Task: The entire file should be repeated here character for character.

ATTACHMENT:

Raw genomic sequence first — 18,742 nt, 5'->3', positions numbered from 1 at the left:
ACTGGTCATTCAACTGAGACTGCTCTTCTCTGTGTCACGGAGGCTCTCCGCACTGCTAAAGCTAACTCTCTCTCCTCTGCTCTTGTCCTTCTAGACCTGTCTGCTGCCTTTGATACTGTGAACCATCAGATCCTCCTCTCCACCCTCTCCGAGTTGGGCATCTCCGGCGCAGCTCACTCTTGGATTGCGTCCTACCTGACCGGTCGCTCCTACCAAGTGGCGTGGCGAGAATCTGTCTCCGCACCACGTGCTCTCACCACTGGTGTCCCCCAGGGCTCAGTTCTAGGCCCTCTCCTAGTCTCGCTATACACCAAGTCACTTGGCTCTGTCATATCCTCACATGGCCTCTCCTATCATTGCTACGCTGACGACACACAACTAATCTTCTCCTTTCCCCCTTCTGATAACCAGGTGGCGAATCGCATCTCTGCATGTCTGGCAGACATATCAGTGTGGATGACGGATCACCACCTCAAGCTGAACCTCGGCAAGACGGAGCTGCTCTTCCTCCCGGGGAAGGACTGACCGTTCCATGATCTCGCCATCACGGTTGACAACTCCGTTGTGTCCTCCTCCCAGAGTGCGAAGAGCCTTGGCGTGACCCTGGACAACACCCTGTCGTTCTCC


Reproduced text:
Raw genomic sequence first — 18,742 nt, 5'->3', positions numbered from 1 at the left:
ACTGGTCATTCAACTGAGACTGCTCTTCTCTGTGTCACGGAGGCTCTCCGCACTGCTAAAGCTAACTCTCTCTCCTCTGCTCTTGTCCTTCTAGACCTGTCTGCTGCCTTTGATACTGTGAACCATCAGATCCTCCTCTCCACCCTCTCCGAGTTGGGCATCTCCGGCGCAGCTCACTCTTGGATTGCGTCCTACCTGACCGGTCGCTCCTACCAAGTGGCGTGGCGAGAATCTGTCTCCGCACCACGTGCTCTCACCACTGGTGTCCCCCAGGGCTCAGTTCTAGGCCCTCTCCTAGTCTCGCTATACACCAAGTCACTTGGCTCTGTCATATCCTCACATGGCCTCTCCTATCATTGCTACGCTGACGACACACAACTAATCTTCTCCTTTCCCCCTTCTGATAACCAGGTGGCGAATCGCATCTCTGCATGTCTGGCAGACATATCAGTGTGGATGACGGATCACCACCTCAAGCTGAACCTCGGCAAGACGGAGCTGCTCTTCCTCCCGGGGAAGGACTGACCGTTCCATGATCTCGCCATCACGGTTGACAACTCCGTTGTGTCCTCCTCCCAGAGTGCGAAGAGCCTTGGCGTGACCCTGGACAACACCCTGTCGTTCTCC